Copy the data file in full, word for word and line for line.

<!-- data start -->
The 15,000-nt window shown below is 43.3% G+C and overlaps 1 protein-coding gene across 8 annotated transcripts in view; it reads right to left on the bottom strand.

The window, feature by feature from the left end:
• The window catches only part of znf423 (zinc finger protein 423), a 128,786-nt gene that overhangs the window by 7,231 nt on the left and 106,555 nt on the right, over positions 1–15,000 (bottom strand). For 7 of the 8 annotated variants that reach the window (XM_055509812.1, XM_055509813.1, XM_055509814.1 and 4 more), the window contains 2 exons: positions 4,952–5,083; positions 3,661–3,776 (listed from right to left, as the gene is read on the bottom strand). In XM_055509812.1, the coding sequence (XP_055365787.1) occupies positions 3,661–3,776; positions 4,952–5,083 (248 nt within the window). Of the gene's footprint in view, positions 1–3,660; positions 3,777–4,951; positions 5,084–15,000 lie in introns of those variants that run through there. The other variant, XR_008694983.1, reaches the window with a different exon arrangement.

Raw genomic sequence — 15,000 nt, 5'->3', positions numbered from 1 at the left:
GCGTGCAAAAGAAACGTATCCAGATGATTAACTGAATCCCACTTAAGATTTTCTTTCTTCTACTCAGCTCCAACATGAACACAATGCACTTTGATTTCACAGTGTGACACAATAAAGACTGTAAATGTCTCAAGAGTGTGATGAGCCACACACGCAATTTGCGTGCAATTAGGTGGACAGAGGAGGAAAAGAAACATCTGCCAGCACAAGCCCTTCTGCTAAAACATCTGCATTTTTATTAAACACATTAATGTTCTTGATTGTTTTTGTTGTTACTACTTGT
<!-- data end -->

The 15,000-nt window shown below is 43.3% G+C and overlaps 1 protein-coding gene across 8 annotated transcripts in view; it reads right to left on the bottom strand.

The window, feature by feature from the left end:
• The window catches only part of znf423 (zinc finger protein 423), a 128,786-nt gene that overhangs the window by 7,231 nt on the left and 106,555 nt on the right, over positions 1–15,000 (bottom strand). For 7 of the 8 annotated variants that reach the window (XM_055509812.1, XM_055509813.1, XM_055509814.1 and 4 more), the window contains 2 exons: positions 4,952–5,083; positions 3,661–3,776 (listed from right to left, as the gene is read on the bottom strand). In XM_055509812.1, the coding sequence (XP_055365787.1) occupies positions 3,661–3,776; positions 4,952–5,083 (248 nt within the window). Of the gene's footprint in view, positions 1–3,660; positions 3,777–4,951; positions 5,084–15,000 lie in introns of those variants that run through there. The other variant, XR_008694983.1, reaches the window with a different exon arrangement.

Raw genomic sequence — 15,000 nt, 5'->3', positions numbered from 1 at the left:
GCGTGCAAAAGAAACGTATCCAGATGATTAACTGAATCCCACTTAAGATTTTCTTTCTTCTACTCAGCTCCAACATGAACACAATGCACTTTGATTTCACAGTGTGACACAATAAAGACTGTAAATGTCTCAAGAGTGTGATGAGCCACACACGCAATTTGCGTGCAATTAGGTGGACAGAGGAGGAAAAGAAACATCTGCCAGCACAAGCCCTTCTGCTAAAACATCTGCATTTTTATTAAACACATTAATGTTCTTGATTGTTTTTGTTGTTACTACTTGT